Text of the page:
Despite rapid economic growth, unemployment is still an issue in both rural and urban areas. The fast rate of economic growth has left unskilled workers behind, and they have struggled to find work in growing industries. In 2017, the official unemployment rate was just below 5%. However, a report by the OECD found over 30% of people aged 15-29 in India are not in employment, education or training (NEETs). Livemint reported on March 6, 2017. WIth, little if any government welfare support for the unemployed, it leads to dire poverty.

2. Poor educational standards

Although India has benefited from a high % of English speakers, (important for call centre industry) there is still high levels of illiteracy amongst the population. It is worse in rural areas and amongst women. Over 50% of Indian women are illiterate. This limits economic development and a more skilled workforce.

3. Poor Infrastructure

Many Indians lack basic amenities lack access to running water. Indian public services are creaking under the strain of bureaucracy and inefficiency. Over 40% of Indian fruit rots before it reaches the market; this is one example of the supply constraints and inefficiency’s facing the Indian economy.

4. Balance of Payments deterioration.

Although India has built up large amounts of foreign currency reserves, the high rates of economic growth have been at the cost of a persistent current account deficit. In late 2012, the current account reached a peak of 6% of GDP. Since then there has been an improvement in the current account. But, the Indian economy has seen imports growth faster than exports. This means India needs to attract capital flows to finance the deficit. Also, the large deficit caused the depreciation in the Rupee between 2012 and 2014. Whilst the deficit remains, there is always the fear of a further devaluation in the Rupee. There is a need to rebalance the economy and improve the competitiveness of exports.

5. High levels of private debt

Buoyed by a property boom the amount of lending in India has grown by 30% in the past year. However, there are concerns about the risk of such loans. If they are dependent on rising property prices it could be problematic. Furthermore, if inflation increases further it may force the RBI to increase interest rates. If interest rates rise substantially it will leave those indebted facing rising interest payments and potentially reducing consumer spending in the future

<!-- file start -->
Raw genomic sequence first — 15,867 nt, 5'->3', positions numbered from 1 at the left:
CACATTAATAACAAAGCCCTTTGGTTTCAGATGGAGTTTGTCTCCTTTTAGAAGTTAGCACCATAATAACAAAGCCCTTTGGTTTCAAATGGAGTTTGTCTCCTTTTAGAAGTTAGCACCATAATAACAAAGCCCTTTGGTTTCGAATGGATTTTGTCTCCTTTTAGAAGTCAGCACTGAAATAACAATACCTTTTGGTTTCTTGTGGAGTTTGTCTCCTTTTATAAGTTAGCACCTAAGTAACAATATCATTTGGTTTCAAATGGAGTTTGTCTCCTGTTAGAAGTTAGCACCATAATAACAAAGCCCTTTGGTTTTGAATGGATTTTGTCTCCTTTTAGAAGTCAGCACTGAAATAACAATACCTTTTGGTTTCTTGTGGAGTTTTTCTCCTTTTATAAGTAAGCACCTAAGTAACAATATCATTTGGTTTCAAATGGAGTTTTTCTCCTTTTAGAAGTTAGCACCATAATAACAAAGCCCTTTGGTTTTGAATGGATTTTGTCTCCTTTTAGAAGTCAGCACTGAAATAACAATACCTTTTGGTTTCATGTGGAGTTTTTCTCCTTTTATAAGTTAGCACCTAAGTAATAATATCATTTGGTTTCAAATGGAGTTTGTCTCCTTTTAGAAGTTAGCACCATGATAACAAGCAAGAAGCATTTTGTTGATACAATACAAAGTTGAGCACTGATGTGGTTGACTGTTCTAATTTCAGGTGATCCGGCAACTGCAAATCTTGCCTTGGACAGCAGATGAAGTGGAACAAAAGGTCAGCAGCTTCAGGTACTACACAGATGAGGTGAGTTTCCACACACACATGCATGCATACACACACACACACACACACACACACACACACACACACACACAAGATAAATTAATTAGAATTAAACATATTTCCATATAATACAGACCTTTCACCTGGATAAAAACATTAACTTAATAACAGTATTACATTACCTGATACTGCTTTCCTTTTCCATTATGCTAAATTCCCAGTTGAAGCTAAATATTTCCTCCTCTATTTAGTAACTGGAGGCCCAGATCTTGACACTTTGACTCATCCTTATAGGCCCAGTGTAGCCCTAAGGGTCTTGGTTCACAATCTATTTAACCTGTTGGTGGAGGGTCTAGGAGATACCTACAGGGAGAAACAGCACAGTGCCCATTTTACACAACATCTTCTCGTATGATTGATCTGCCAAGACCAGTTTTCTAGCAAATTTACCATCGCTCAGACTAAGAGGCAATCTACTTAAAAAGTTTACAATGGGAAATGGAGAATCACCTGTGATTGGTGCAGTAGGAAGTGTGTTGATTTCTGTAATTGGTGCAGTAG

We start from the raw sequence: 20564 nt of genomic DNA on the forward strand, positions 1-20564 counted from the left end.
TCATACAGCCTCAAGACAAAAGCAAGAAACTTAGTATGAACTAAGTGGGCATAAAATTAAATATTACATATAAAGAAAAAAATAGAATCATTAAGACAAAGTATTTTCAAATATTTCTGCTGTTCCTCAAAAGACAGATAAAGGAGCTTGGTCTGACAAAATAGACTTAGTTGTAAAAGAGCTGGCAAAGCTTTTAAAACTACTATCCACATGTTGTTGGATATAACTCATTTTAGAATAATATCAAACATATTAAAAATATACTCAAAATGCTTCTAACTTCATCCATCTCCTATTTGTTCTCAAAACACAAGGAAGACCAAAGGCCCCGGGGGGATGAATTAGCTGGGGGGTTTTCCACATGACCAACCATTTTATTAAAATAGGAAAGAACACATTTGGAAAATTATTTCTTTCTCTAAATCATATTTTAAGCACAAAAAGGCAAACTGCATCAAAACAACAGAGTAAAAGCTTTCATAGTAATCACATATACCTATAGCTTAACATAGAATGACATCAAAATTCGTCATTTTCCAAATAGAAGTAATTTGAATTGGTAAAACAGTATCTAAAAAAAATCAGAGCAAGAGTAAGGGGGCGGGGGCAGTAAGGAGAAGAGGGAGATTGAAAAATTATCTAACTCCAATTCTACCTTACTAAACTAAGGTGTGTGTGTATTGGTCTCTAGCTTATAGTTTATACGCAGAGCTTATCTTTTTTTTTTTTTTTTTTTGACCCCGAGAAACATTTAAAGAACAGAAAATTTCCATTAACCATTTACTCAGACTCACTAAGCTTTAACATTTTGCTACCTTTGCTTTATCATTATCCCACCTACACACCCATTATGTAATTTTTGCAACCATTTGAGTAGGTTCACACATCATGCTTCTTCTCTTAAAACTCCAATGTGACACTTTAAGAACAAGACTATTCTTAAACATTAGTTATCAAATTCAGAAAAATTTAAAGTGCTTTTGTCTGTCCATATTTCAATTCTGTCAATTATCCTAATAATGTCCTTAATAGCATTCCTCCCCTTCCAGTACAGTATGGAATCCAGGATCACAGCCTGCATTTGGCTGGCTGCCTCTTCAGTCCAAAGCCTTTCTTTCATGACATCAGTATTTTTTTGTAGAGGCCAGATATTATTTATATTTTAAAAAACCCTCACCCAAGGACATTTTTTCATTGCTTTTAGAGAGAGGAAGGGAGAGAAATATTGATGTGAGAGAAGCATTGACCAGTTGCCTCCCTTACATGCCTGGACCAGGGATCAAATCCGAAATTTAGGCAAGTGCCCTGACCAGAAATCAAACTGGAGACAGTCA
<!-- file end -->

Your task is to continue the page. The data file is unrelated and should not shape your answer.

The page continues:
6. Inequality has risen rather than decreased.

It is hoped that economic growth would help drag the Indian poor above the poverty line. However, so far economic growth has been highly uneven benefiting the skilled and wealthy disproportionately. Many of India’s rural poor are yet to receive any tangible benefit from India’s economic growth. More than 78 million homes do not have electricity. 33% (268million) of the population live on less than $1 per day. Furthermore with the spread of television in Indian villages the poor are increasingly aware of the disparity between rich and poor. (3)

7. Large Budget Deficit

India has one of the largest budget deficits in the developing world. Excluding subsidies, it amounts to nearly 8% of GDP. Although it is fallen a little in the past year. It still allows little scope for increasing investment in public services like health and education.

Riaz Haq said...

#Indian Rupee dropped 51 paise to an all-time low of 77.41, surpassing the previous low of 76.98 in March. #INR has been staggering since the beginning of the year. Foreign funds have pulled out $17.7 billion from Indian stock market this year already.

Rupee hit an all-time low against the US Dollar on Monday, bringing further bad news for the economy that is already reeling under high inflation. The Rupee dropped 51 paise to an all-time low of 77.41, surpassing the previous low of 76.98 in March.

The Rupee has been staggering since the beginning of the year. Foreign funds have pulled out $17.7 billion from Indian equities this year already.

Sharat Chandra, Vice President of Research and Development, Earth ID, said that taming inflation will be an uphill task in such a scenario. However, Heena Naik- Research Analyst - Currency, Angel One Ltd was more optimistic about the depreciating Rupee.

“This negative trend in Rupee is temporary as markets are expected to be braced by IPO-related inflows which shall provide support to the Indian Rupee,” said Naik.

Chandra, however said, "The depreciating Yuan has led to the fall of many Asian and emerging market currencies, but the Indian rupee hitting new lows is worrisome for the economy because India, one of the biggest importers of crude oil, is more vulnerable to rising crude oil prices. This would also increase the trade deficit resulting in an expected current account deficit of 3 per cent and impacting the balance of payments. RBI's data suggests that India's current account deficit (CAD) increased to US$ 23.0 billion (2.7 per cent of GDP) in Q3:2021-22 from US$ 9.9 billion. In this context, taming inflation is going to be an uphill task for RBI. High-interest rates may force Indian businesses to cut down on capital expenditure."

How it will impact your life

The depreciating Rupee is likely to have a direct impact on your spendings.